Thursday, October 27, 2011

Making Chalk Paint

Wow, this new craze of Annie Sloan Chalk Paint has hit the blogger community like the virus from I Am Legend.  It seems everyone has been painting furniture and their first born, for a go with this paint.  I expect that $40.00  for a quart of paint would have been a deterrent to most, but not so......guess just a handful of us are the cheapies.  Well maybe more than a handful, maybe two hands full.  I found a recipe from HERE!  I was going to make this but.......
 I was too lazy to have a shower 
well, I didn't have a trip to town planned  to pick up the ingredients.  But I figured I would make like a whitewash recipe of my own.  Rule # 1.....If it's too expensive, make it or make do!!  My mom used to use milk and slaked lime  to paint the walls in the chicken coop.  I used to use water and slaked lime to do mine as I didn't have goats like we had when we were kids.. Anyways it sure made the chicken coop all shiny and white.  So this is what I came up with for my version of chalk paint:.

Oongas Version of  Homemade Chalk Paint
 1 part slaked lime
3 parts acrylic latex paint
1 part water

This batch was really lumpy but it was an experiment.  The lumpies didn't seem to matter though.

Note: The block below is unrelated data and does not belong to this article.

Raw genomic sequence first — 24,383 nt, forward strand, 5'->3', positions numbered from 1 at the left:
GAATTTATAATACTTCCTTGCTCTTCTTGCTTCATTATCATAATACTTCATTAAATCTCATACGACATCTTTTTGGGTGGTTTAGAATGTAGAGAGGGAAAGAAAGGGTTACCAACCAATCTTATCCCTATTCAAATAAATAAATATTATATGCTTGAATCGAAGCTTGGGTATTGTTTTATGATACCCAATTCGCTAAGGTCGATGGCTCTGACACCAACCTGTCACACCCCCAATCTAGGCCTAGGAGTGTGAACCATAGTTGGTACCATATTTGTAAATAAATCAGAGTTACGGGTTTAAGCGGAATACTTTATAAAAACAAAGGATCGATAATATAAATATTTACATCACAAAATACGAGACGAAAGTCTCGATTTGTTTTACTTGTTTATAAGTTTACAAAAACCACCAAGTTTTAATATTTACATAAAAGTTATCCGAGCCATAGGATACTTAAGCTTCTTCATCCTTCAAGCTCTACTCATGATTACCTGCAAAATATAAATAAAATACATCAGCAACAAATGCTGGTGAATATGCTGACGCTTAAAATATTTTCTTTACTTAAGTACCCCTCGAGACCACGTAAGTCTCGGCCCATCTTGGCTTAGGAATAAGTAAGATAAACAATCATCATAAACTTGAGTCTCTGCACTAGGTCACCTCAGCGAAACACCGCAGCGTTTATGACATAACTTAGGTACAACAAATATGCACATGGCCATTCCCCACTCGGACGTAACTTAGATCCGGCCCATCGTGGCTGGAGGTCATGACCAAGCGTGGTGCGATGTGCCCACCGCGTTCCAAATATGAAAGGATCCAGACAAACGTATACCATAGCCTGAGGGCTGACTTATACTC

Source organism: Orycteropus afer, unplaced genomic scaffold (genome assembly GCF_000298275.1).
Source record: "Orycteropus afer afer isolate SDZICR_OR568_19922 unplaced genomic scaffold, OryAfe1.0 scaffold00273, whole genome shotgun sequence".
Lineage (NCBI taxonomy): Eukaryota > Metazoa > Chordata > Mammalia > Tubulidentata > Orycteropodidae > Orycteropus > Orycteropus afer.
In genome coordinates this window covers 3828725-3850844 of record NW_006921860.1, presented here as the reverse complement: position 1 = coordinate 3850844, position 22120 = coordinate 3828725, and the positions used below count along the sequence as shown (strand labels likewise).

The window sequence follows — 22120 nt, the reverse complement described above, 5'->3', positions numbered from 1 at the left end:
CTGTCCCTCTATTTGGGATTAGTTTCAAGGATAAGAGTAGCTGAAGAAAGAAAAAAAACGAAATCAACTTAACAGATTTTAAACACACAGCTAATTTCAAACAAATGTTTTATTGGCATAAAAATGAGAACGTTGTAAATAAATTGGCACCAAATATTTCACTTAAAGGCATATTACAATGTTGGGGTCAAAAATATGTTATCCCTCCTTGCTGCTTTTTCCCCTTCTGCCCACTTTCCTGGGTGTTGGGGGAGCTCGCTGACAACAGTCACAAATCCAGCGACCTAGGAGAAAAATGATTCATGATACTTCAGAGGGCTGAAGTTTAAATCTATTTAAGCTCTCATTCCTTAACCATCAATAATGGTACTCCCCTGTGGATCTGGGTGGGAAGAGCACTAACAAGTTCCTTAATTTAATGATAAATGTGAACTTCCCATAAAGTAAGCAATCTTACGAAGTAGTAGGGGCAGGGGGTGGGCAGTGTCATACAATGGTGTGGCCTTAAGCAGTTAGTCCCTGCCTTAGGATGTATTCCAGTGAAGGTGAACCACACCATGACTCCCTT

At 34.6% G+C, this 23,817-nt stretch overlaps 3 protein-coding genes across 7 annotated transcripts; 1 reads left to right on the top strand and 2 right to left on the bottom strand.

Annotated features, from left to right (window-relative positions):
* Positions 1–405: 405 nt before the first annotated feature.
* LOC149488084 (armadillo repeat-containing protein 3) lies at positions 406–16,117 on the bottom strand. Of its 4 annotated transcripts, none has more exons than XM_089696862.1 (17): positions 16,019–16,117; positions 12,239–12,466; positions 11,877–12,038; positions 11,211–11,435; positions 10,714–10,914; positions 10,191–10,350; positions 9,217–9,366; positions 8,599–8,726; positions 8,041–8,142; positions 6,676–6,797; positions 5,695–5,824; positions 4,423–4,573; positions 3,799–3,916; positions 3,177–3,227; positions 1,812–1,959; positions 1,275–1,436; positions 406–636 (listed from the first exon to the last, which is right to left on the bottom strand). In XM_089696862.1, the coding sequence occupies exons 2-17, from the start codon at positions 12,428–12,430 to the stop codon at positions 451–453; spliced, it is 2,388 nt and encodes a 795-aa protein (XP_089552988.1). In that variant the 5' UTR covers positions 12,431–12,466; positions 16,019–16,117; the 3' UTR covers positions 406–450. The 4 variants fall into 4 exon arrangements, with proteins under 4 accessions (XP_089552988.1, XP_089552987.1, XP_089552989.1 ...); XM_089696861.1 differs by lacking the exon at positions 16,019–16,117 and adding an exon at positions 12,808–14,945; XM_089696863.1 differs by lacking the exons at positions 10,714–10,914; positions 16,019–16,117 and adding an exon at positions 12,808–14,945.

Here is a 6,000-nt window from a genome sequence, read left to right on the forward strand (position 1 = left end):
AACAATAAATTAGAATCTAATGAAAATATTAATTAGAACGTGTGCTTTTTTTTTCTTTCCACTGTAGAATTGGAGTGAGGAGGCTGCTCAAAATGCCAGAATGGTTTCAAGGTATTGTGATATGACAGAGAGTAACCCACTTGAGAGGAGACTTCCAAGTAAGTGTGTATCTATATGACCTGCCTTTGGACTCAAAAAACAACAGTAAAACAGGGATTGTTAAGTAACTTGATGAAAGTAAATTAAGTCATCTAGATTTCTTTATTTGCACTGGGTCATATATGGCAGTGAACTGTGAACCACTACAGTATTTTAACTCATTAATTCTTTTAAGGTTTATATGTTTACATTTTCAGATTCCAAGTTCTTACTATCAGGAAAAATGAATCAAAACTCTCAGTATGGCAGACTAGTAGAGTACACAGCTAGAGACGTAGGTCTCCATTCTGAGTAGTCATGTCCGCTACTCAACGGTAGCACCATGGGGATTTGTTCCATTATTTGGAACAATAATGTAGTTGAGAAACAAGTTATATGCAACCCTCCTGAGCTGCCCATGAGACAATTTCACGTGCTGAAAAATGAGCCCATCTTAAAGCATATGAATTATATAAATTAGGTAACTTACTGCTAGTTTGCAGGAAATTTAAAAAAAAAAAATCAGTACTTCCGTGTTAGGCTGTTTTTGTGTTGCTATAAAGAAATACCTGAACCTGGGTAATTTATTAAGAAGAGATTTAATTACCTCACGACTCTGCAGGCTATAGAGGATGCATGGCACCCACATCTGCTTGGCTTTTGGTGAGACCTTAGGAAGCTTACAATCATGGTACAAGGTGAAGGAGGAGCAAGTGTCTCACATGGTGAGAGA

I painted a piece of wood that was salvaged from a renovation we had done in our 100 year plus, old home.

I let it dry overnight after applying two coats.

I took it out to the garage the next day, and sanded to distress it.  Also, cuz I was far to excited to sand it previous to starting the job.
I had purchased a inspirational vinyl  saying a while back and transferred it on to the wood.

Next step was to run out and buy some  Annie Sloan wax;  no this won't happen, cuz: see Rule #1.   Plus, if you remember,  I was too lazy to have a shower.    I  found carnauba and beeswax from our stash of waxes but I also had some antique medium that I purchased years ago from a liquidation place.

I love that the lines from the saw which originally cut this board over 100 years ago are still there.  I didn't want to lose that.

I grabbed an old t-shirt rag and started to rub the carnauba wax with a bit of antique medium into the area that I had sanded.  Then I just started to rub the wax all over.  I think next time I will use some burnt umber oil paint mixed with the carnauba for a nicer antique effect.  Not too fond of the color of the antique medium so I didn't use too much of it.  I will put that on my shopping list for when I do my porch dresser.  I must say that this paint recipe worked out pretty well for me.
I am  hopeful that it will work for my porch dresser.
Anyways, here is the finished board.   I am pretty happy with it.

  I still have 2 more boards to do.  I will maybe try another color of paint next time.

Hope you have a great day
Linking Up With
The 36th Avenue


  1. That came out so pretty! Thanks for the great tutorial. One question, what is slacked lime? I am a new follower from Creation Corner. Vicky from

  2. Hi Vicky. Thanks for your kind words! Slaked lime is also known as hydrated lime. I bought it years ago at our local livestock feed and lumber supply store. I think you could buy it at any hardware store too.